It's Ars Tech's turn to bang the IPv4 exhaustion drum

TJ trejrco at gmail.com
Mon Aug 18 16:43:20 CDT 2008


>-----Original Message-----
>From: Justin M. Streiner [mailto:streiner at cluebyfour.org]
>Sent: Monday, August 18, 2008 5:29 PM
>To: Iljitsch van Beijnum
>Cc: nanog at nanog.org
>Subject: Re: It's Ars Tech's turn to bang the IPv4 exhaustion drum
>
>On Mon, 18 Aug 2008, Iljitsch van Beijnum wrote:
>
>> On 18 aug 2008, at 21:18, Justin M. Streiner wrote:
>>
>>> Just because IPv6 provides boatloads more space doesn't mean that I
>>> like wasting addresses :)
>>
>> That kind of thinking can easily lead you in the wrong direction.
>>
>> For instance, hosting businesses that cater to small customers
>> generally have a lot of problems with their IPv4 address provisioning:
>> for a customer that only needs one or a few IPv4 addresses, it's not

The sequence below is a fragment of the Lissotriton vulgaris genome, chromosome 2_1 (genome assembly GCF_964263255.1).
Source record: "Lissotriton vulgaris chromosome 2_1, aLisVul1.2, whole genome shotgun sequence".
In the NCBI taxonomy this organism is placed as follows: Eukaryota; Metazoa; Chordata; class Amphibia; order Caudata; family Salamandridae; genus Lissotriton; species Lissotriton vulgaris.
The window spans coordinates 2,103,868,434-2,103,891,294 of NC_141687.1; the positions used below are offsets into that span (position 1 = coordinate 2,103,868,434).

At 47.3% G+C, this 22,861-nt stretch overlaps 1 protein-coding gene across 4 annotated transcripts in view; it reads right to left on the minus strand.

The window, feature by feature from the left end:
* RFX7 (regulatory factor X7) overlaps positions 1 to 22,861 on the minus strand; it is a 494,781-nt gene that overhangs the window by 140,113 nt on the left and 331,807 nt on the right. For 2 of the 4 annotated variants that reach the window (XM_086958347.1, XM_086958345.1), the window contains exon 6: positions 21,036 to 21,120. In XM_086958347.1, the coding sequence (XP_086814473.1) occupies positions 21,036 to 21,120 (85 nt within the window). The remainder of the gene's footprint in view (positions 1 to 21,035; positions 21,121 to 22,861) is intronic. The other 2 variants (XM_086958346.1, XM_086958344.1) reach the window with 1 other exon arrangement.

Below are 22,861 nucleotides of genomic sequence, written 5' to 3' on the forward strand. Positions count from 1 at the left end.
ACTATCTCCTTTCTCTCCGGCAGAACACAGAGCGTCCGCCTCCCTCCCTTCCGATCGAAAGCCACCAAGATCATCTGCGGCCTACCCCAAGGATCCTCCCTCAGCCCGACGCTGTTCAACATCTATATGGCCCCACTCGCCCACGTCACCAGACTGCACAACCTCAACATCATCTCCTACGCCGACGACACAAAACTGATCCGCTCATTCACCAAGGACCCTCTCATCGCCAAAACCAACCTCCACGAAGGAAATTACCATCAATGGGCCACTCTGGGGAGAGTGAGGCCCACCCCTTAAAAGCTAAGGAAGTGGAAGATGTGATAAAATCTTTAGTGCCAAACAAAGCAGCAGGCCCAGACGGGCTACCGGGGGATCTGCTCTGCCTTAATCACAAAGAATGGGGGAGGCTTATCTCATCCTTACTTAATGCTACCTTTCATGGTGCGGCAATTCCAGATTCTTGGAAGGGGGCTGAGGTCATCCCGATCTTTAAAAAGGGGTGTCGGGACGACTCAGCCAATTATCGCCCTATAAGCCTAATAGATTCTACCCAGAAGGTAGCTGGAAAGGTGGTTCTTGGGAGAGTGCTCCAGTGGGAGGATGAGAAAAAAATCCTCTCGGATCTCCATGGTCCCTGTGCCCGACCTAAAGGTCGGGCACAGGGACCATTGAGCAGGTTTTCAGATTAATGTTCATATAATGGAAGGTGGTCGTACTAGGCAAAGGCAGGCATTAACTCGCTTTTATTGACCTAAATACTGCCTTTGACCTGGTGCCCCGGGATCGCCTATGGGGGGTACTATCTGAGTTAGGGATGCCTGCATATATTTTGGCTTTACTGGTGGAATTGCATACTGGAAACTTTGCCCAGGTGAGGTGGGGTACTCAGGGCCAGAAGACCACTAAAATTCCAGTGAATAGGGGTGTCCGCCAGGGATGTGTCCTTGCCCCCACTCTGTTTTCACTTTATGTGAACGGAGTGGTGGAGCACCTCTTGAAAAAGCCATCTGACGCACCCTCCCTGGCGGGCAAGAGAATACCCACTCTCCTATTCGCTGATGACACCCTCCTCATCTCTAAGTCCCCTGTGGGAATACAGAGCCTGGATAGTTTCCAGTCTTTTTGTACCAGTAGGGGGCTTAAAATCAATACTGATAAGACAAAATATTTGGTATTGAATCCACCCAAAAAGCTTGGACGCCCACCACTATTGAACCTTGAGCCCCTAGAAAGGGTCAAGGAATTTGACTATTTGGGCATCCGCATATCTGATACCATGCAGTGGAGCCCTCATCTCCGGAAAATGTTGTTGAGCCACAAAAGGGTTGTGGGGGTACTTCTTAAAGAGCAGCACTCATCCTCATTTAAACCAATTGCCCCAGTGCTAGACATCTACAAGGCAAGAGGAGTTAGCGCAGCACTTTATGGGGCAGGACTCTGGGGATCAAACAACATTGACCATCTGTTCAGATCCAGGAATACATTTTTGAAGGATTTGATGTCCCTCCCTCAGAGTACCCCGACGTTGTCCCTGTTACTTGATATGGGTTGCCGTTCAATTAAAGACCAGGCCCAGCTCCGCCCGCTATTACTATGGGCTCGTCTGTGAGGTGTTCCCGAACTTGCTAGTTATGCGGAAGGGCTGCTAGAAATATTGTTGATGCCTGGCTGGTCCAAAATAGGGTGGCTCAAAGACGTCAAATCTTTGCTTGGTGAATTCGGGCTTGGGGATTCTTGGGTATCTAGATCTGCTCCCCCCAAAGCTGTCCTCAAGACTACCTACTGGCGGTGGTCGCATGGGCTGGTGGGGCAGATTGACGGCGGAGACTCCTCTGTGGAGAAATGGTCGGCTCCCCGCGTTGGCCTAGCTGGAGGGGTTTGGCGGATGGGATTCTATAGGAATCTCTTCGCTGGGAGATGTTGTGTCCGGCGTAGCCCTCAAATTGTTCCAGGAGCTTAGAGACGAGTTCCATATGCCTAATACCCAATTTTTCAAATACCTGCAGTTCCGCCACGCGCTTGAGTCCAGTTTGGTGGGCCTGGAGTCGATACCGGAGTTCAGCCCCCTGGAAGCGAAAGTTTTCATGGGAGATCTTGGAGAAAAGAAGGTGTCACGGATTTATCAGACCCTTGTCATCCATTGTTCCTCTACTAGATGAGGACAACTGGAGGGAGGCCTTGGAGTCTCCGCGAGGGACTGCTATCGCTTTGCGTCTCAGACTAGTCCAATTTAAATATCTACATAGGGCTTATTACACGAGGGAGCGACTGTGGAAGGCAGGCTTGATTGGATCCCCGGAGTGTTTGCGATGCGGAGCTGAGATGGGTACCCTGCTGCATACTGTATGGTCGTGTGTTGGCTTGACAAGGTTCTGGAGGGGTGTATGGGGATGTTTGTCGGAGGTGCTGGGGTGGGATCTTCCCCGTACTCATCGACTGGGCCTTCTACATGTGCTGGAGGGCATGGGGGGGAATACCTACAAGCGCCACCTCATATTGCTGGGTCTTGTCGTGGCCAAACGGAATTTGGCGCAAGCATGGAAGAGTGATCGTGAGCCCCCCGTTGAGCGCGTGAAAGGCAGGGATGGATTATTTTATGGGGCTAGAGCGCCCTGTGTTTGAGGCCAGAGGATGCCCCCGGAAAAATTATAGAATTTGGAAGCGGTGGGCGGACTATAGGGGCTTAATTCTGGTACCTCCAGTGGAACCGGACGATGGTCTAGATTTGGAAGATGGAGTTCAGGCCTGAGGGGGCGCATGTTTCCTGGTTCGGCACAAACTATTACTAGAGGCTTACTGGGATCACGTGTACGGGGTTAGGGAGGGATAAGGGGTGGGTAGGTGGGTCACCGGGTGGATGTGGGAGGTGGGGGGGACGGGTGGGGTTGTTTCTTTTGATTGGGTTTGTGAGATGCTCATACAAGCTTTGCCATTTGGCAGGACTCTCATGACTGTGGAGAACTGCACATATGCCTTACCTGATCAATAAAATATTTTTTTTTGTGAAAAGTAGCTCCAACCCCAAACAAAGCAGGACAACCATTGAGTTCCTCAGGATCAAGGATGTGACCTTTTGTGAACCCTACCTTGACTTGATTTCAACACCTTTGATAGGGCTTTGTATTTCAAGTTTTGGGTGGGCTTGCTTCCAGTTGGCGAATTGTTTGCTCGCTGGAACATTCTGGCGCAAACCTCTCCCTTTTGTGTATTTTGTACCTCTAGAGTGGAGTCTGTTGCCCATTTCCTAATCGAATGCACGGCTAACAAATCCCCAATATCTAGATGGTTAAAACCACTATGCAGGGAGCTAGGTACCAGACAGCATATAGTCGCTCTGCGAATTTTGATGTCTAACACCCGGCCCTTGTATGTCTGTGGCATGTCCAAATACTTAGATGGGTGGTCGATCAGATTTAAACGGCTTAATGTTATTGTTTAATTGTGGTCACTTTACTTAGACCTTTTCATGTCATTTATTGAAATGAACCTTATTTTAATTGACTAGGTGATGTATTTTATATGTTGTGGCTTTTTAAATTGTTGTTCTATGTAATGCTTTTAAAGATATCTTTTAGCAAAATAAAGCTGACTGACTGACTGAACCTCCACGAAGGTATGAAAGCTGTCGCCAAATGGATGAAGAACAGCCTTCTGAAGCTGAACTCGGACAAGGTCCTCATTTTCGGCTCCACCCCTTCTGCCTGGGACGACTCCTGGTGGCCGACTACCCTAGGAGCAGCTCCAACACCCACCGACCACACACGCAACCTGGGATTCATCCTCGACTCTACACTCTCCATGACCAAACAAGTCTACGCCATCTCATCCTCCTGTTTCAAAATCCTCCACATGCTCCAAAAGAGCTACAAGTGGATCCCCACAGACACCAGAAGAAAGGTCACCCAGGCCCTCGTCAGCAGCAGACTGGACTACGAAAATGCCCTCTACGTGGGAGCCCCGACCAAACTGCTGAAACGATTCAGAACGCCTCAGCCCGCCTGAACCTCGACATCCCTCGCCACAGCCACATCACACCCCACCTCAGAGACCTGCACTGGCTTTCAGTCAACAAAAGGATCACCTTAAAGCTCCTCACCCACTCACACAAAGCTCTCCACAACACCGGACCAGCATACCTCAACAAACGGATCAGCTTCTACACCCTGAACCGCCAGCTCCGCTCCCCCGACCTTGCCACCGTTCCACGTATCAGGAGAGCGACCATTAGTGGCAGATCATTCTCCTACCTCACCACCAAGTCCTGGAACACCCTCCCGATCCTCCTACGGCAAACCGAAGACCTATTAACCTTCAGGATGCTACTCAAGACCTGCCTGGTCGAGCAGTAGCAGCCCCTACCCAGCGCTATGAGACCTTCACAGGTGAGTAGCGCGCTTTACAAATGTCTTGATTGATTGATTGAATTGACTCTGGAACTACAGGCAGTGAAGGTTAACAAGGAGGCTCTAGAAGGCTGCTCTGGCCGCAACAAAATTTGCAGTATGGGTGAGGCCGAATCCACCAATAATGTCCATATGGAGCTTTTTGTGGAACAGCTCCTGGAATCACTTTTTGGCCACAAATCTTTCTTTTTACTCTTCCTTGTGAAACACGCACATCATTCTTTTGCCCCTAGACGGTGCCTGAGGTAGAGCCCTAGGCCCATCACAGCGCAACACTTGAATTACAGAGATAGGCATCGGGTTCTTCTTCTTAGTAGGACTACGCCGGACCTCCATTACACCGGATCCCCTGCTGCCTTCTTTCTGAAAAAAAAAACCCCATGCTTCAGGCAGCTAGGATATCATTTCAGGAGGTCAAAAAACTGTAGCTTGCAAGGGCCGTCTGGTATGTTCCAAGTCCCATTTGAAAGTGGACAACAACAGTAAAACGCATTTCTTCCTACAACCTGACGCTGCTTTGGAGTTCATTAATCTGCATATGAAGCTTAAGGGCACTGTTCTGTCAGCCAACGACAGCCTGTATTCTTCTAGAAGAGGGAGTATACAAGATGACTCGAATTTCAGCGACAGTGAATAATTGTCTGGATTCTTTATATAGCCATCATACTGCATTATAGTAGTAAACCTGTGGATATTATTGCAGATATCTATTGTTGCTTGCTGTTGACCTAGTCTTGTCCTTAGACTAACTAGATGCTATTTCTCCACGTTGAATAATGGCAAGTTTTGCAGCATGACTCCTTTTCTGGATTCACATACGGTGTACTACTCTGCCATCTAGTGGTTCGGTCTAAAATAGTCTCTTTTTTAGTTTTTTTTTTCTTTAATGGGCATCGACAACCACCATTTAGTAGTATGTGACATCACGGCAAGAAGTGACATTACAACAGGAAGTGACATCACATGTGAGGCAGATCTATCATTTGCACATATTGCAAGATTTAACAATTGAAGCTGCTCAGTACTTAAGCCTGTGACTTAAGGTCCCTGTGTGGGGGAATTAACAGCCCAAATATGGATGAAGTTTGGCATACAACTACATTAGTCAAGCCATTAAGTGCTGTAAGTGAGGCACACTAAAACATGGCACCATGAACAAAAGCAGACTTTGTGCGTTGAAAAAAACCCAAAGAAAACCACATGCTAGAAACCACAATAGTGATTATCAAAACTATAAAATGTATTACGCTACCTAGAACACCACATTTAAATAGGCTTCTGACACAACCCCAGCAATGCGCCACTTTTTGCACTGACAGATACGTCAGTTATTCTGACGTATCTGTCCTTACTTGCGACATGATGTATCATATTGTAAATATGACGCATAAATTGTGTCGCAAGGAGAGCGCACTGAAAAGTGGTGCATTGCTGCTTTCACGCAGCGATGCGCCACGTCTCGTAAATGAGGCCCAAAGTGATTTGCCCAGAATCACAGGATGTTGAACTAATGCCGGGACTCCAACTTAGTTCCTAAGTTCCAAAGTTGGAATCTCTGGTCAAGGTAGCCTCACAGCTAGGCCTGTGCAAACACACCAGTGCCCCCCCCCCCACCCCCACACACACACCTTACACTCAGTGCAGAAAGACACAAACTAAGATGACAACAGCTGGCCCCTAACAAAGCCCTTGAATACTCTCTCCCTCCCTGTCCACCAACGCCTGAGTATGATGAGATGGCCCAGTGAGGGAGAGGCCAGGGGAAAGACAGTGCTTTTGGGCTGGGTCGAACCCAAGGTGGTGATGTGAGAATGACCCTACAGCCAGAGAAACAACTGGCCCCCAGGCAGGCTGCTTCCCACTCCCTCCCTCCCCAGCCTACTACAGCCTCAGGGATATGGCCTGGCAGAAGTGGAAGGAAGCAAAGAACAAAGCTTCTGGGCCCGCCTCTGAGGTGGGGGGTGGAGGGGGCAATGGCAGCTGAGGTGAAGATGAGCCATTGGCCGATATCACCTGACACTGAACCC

>> feasible to create a separate subnet, because that wastes a lot of
>> addresses. But invariably, these customers on shared subnets grow, so
>> over time the logical subnet gathers more and more IPv4 address blocks
>> that are shared by a relatively large number of customers, and because
>> of resistance to renumbering, it's impossible to fix this later on.
>
>I don't have a problem with assigning customers a /64 of v6 space.  My
>earlier comments were focused on network infrastructure comprised of mainly
>point-to-point links with statically assigned interface addresses.  In that
>case, provisioning point-to-point links much larger than a /126, or at the
>maximum a /120 seems rather wasteful and doesn't make much sense.

Actually, in most cases - you would assign customers more than a /64.
*Hopefully* a /56 as the smallest ... ~/48 for enterprises ... 


>
>jms

/TJ





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